It is “the responsibility of each individual to ensure that the environment is conserved for the future generations,” the bishop told EarthBeat. He applauded the Nyeri Hill Farm for its conservation efforts.

“If we want to make a better future for our children and great-grandchildren, then we must embrace environmental conservation. Let us plant trees. We must stop cutting trees maliciously and, instead, we protect them,” he said.

The bishop appealed to corporate leaders “to come to the rescue of the world by supporting environmental conservation activities like planting trees and cleaning rivers.”

Last year during national prayer day at Subukia National Shrine, Muheria, who often preaches about the environment, urged pilgrims to take responsibility and pray for environmental conservation.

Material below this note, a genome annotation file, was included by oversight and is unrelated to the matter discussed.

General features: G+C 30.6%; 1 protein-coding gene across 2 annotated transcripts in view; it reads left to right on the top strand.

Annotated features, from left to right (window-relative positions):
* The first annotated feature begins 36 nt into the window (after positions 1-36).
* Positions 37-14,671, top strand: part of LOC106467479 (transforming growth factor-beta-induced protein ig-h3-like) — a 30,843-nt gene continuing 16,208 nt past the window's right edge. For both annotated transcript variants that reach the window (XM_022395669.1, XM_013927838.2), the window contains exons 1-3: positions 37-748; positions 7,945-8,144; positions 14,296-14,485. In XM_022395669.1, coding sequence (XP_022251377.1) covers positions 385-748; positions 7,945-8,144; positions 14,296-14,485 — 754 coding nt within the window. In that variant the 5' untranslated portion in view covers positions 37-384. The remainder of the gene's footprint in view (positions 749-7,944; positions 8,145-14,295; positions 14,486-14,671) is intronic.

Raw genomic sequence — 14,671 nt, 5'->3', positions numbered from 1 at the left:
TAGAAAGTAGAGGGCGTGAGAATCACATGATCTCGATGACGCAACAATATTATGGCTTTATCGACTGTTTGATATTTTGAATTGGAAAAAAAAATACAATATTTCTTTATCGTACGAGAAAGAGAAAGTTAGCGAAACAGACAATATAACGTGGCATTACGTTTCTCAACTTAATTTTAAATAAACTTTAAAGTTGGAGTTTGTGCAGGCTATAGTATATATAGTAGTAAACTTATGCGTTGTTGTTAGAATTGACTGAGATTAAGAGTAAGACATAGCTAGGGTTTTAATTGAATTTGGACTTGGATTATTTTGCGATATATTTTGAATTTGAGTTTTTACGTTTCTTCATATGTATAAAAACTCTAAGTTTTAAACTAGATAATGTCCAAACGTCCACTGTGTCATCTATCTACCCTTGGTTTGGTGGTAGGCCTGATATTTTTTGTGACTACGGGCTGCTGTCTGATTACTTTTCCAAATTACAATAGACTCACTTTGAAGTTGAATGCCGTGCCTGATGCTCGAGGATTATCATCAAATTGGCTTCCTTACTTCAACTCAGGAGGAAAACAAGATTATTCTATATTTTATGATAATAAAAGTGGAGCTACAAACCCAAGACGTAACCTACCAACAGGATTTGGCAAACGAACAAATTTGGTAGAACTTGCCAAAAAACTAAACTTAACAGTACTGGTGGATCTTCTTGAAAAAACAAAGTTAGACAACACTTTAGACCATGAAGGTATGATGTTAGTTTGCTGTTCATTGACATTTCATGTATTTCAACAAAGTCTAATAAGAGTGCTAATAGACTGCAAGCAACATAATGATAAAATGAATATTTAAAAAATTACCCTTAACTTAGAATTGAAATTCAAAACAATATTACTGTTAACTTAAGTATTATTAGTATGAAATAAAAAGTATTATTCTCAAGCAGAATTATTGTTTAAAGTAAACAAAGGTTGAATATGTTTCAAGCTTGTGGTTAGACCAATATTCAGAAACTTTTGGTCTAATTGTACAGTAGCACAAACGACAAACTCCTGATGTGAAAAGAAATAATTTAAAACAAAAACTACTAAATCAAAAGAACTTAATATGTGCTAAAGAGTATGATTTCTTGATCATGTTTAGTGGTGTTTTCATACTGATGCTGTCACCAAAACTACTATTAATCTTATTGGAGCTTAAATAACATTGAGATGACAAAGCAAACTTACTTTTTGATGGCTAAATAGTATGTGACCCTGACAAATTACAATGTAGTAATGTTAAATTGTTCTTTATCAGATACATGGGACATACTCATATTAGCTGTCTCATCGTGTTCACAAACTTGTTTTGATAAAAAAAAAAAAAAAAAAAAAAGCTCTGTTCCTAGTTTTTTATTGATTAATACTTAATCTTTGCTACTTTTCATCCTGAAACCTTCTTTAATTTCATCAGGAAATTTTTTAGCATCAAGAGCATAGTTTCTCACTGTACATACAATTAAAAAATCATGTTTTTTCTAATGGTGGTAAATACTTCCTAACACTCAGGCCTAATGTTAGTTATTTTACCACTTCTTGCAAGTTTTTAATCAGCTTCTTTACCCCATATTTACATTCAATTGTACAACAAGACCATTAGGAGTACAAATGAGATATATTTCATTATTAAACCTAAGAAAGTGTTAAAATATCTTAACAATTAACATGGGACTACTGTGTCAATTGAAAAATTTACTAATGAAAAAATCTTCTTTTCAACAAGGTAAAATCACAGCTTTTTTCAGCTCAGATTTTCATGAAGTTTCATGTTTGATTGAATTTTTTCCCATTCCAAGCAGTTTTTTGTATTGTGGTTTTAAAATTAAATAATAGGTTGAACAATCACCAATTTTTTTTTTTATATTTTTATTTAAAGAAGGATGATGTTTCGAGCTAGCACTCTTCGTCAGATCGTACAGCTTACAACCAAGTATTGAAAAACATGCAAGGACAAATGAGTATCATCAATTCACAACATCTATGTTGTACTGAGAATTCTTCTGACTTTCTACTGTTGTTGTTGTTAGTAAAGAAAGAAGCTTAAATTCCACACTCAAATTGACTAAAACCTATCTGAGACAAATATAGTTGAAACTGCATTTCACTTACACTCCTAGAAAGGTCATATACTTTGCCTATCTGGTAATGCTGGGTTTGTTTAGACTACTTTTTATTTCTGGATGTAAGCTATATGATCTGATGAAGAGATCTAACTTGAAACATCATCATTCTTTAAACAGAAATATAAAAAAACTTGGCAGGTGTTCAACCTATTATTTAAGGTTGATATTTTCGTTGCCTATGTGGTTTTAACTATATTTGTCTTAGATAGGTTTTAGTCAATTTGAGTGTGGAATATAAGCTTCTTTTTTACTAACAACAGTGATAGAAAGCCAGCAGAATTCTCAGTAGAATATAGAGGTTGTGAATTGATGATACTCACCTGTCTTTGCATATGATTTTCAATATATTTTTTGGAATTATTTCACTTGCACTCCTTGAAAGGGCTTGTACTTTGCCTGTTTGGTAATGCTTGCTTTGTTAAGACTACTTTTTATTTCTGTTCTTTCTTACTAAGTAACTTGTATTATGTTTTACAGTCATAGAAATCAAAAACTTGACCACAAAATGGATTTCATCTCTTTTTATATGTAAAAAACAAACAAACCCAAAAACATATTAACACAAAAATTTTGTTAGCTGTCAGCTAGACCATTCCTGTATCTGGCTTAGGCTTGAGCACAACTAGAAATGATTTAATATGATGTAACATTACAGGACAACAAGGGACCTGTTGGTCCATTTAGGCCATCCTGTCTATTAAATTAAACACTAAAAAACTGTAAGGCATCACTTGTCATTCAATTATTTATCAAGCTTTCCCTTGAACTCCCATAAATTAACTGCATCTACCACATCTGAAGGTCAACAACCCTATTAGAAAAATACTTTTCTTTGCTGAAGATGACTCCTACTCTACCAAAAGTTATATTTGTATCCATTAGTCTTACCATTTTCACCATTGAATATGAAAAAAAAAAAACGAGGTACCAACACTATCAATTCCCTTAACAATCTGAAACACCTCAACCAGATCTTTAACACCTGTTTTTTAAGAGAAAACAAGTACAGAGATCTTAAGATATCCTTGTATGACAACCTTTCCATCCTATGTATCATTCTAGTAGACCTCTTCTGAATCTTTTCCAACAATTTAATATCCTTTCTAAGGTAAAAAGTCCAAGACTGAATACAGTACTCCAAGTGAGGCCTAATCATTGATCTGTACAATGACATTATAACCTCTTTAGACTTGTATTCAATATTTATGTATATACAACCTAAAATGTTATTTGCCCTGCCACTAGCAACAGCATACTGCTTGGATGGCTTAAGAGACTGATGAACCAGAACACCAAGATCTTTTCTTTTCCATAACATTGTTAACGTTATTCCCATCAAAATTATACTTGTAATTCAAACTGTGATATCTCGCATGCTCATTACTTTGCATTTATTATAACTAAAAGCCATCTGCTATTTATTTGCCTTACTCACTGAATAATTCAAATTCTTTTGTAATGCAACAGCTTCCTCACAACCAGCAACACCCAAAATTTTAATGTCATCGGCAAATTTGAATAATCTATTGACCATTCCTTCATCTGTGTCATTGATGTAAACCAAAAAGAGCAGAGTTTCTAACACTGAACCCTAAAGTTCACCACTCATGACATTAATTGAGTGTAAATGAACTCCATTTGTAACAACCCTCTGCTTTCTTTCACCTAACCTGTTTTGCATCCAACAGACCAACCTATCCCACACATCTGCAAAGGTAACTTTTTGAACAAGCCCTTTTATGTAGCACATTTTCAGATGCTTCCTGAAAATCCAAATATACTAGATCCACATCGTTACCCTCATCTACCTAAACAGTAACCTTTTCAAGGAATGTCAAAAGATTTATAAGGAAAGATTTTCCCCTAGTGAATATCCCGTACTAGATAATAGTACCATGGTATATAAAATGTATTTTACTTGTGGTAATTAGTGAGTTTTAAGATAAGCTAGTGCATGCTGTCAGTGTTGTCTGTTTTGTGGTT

Mary Nyambura, a farmer and a parishioner in Nyeri, said that she got most of her conservation skills from the coffee farm. She does mixed farming on her 1.5 acres in Mathari village, just a few miles from Nyeri town.

“I have learnt a lot from this farm, from conservation to farming skills which has totally improved my farm produce,” she said.

Editor’s note: This article was originally published by EarthBeat, NCR’s journalism initiative on faith and climate change.

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Shadrack Omuka
Shadrack Omuka
Shadrack Omuka is a freelance journalist and a photographer based in Nairobi, Kenya. He specializes in science, culture, human rights, environment, business, climate change and technology. His work has appeared in publications including Earth Island Journal, Equal Times, News Deeply, Inter Press Service, Thomson Reuters, Water World and World Economic Forum, among others.